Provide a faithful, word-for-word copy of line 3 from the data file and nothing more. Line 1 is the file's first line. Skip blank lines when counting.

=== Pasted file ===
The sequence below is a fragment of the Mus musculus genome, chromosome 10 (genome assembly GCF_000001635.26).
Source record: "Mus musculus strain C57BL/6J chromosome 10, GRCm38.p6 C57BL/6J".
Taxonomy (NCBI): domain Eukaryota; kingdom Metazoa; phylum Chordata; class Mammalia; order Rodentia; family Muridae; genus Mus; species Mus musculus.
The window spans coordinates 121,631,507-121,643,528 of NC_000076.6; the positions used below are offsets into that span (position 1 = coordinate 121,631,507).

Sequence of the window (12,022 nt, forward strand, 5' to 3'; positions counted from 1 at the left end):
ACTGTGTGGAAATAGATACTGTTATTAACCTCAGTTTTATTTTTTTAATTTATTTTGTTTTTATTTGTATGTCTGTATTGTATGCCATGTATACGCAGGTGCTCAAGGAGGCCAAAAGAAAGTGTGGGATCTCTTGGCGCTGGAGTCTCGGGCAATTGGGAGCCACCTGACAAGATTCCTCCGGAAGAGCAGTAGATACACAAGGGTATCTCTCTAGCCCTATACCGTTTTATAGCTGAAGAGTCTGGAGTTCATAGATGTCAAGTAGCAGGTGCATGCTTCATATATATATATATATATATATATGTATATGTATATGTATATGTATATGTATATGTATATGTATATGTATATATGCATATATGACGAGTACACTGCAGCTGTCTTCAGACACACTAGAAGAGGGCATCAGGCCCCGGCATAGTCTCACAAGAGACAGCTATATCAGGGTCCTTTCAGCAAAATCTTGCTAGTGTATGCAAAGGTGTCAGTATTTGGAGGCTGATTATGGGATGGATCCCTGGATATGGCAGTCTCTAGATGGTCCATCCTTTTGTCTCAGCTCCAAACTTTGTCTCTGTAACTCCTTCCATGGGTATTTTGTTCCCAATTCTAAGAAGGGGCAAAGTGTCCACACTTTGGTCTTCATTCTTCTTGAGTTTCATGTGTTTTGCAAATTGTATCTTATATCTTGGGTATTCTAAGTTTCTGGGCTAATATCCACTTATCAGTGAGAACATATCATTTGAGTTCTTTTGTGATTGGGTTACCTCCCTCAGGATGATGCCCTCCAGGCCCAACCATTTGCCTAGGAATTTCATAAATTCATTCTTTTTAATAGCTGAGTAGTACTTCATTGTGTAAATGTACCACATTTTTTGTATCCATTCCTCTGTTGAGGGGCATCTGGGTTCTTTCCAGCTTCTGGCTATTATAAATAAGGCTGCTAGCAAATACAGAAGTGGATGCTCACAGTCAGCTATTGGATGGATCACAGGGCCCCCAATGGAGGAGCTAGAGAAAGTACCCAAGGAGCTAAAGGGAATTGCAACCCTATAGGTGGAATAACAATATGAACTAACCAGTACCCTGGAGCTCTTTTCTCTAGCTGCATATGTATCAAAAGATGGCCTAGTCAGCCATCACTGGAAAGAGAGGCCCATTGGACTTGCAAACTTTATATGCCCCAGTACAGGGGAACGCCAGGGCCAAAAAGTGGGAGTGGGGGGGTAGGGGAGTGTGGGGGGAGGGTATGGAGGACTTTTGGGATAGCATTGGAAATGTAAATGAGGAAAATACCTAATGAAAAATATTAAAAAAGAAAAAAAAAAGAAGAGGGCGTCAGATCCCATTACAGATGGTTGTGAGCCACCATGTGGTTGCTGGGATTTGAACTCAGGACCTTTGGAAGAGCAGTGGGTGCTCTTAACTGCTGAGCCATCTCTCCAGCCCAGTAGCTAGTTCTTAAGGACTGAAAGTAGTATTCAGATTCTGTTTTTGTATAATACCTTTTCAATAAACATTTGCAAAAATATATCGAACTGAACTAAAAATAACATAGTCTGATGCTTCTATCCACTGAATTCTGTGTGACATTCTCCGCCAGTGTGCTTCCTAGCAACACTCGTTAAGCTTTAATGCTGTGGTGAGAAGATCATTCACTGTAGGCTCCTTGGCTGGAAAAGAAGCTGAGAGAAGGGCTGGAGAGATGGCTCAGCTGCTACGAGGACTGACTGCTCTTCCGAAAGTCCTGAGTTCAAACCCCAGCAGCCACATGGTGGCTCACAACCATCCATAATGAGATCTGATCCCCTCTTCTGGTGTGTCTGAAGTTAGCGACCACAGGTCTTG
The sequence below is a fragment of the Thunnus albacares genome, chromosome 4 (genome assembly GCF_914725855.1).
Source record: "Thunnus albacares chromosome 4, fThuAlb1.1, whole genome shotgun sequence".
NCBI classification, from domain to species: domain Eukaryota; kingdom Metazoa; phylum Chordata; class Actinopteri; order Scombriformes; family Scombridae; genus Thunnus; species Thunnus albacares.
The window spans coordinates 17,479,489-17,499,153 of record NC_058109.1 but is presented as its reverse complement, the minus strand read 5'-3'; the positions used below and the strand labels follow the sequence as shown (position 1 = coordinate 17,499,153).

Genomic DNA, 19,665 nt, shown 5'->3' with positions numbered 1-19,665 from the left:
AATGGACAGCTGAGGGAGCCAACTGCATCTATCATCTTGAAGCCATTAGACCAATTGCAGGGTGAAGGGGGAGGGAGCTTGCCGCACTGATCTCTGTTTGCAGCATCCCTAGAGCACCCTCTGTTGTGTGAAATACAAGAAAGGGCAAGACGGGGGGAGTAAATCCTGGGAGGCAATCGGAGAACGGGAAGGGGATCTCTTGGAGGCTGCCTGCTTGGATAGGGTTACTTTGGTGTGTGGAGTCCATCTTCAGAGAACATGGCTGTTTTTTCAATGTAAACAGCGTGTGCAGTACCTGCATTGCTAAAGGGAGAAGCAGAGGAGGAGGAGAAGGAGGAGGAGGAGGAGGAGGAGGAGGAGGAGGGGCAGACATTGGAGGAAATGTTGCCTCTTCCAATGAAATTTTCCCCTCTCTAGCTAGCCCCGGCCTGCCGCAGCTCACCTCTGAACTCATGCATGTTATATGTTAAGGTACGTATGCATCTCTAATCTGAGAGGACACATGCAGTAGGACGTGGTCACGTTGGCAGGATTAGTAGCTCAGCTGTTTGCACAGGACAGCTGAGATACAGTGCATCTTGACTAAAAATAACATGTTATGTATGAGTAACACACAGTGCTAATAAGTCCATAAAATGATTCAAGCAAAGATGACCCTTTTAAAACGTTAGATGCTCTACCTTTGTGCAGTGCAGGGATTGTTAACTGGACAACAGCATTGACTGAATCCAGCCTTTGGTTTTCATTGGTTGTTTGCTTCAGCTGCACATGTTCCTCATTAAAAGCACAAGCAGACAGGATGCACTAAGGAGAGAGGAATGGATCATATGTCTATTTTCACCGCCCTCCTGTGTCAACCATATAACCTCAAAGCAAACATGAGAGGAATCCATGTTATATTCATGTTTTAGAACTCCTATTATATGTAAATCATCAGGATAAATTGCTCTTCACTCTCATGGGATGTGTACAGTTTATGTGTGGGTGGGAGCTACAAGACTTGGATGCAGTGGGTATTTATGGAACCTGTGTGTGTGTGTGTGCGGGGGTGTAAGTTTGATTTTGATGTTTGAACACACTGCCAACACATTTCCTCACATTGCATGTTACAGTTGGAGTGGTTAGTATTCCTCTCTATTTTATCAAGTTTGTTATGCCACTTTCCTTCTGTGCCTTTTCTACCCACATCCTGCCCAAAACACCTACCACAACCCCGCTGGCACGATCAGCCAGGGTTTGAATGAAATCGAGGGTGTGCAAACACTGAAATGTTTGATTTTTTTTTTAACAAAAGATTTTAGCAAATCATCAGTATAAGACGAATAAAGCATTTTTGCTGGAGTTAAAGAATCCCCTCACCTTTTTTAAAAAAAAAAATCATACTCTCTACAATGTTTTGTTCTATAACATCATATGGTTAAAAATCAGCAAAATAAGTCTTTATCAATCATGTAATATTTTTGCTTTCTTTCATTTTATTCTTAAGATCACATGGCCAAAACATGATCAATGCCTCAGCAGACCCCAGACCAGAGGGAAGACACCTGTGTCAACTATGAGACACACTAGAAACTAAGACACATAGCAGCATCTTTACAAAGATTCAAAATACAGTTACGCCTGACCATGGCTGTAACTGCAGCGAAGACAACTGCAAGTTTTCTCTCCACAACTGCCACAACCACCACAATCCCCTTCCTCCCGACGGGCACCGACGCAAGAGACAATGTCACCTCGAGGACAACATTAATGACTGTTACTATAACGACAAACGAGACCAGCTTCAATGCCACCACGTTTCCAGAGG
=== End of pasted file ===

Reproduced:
Taxonomy (NCBI): domain Eukaryota; kingdom Metazoa; phylum Chordata; class Mammalia; order Rodentia; family Muridae; genus Mus; species Mus musculus.